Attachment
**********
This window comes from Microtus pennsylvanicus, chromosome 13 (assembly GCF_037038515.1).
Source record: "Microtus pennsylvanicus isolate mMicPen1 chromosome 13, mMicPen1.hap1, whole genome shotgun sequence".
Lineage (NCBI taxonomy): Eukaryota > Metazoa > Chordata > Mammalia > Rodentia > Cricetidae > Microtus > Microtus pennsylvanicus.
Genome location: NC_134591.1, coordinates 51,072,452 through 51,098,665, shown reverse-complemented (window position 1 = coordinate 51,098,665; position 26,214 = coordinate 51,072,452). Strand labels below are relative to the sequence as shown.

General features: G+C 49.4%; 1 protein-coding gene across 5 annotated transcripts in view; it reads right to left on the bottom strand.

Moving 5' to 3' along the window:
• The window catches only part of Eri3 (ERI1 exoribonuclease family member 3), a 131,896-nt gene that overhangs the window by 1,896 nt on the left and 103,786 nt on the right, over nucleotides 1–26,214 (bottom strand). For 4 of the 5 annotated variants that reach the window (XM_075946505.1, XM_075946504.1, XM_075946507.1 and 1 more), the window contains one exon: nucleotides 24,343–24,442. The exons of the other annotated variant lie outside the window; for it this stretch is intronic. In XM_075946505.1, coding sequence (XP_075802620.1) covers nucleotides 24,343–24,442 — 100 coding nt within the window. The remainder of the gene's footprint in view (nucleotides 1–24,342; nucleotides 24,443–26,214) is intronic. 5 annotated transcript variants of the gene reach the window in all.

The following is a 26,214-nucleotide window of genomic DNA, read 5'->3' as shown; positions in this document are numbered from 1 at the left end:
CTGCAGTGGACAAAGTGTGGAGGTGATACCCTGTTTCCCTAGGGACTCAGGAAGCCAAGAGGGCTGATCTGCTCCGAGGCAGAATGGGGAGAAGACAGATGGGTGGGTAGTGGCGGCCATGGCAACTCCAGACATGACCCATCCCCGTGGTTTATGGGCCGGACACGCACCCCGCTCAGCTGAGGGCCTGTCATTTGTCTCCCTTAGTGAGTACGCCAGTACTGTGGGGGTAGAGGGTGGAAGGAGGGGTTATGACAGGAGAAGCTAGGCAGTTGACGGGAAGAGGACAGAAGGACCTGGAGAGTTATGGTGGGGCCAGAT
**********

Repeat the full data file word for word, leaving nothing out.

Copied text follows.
This window comes from Microtus pennsylvanicus, chromosome 13 (assembly GCF_037038515.1).
Source record: "Microtus pennsylvanicus isolate mMicPen1 chromosome 13, mMicPen1.hap1, whole genome shotgun sequence".
Lineage (NCBI taxonomy): Eukaryota > Metazoa > Chordata > Mammalia > Rodentia > Cricetidae > Microtus > Microtus pennsylvanicus.
Genome location: NC_134591.1, coordinates 51,072,452 through 51,098,665, shown reverse-complemented (window position 1 = coordinate 51,098,665; position 26,214 = coordinate 51,072,452). Strand labels below are relative to the sequence as shown.

General features: G+C 49.4%; 1 protein-coding gene across 5 annotated transcripts in view; it reads right to left on the bottom strand.

Moving 5' to 3' along the window:
• The window catches only part of Eri3 (ERI1 exoribonuclease family member 3), a 131,896-nt gene that overhangs the window by 1,896 nt on the left and 103,786 nt on the right, over nucleotides 1–26,214 (bottom strand). For 4 of the 5 annotated variants that reach the window (XM_075946505.1, XM_075946504.1, XM_075946507.1 and 1 more), the window contains one exon: nucleotides 24,343–24,442. The exons of the other annotated variant lie outside the window; for it this stretch is intronic. In XM_075946505.1, coding sequence (XP_075802620.1) covers nucleotides 24,343–24,442 — 100 coding nt within the window. The remainder of the gene's footprint in view (nucleotides 1–24,342; nucleotides 24,443–26,214) is intronic. 5 annotated transcript variants of the gene reach the window in all.

The following is a 26,214-nucleotide window of genomic DNA, read 5'->3' as shown; positions in this document are numbered from 1 at the left end:
CTGCAGTGGACAAAGTGTGGAGGTGATACCCTGTTTCCCTAGGGACTCAGGAAGCCAAGAGGGCTGATCTGCTCCGAGGCAGAATGGGGAGAAGACAGATGGGTGGGTAGTGGCGGCCATGGCAACTCCAGACATGACCCATCCCCGTGGTTTATGGGCCGGACACGCACCCCGCTCAGCTGAGGGCCTGTCATTTGTCTCCCTTAGTGAGTACGCCAGTACTGTGGGGGTAGAGGGTGGAAGGAGGGGTTATGACAGGAGAAGCTAGGCAGTTGACGGGAAGAGGACAGAAGGACCTGGAGAGTTATGGTGGGGCCAGAT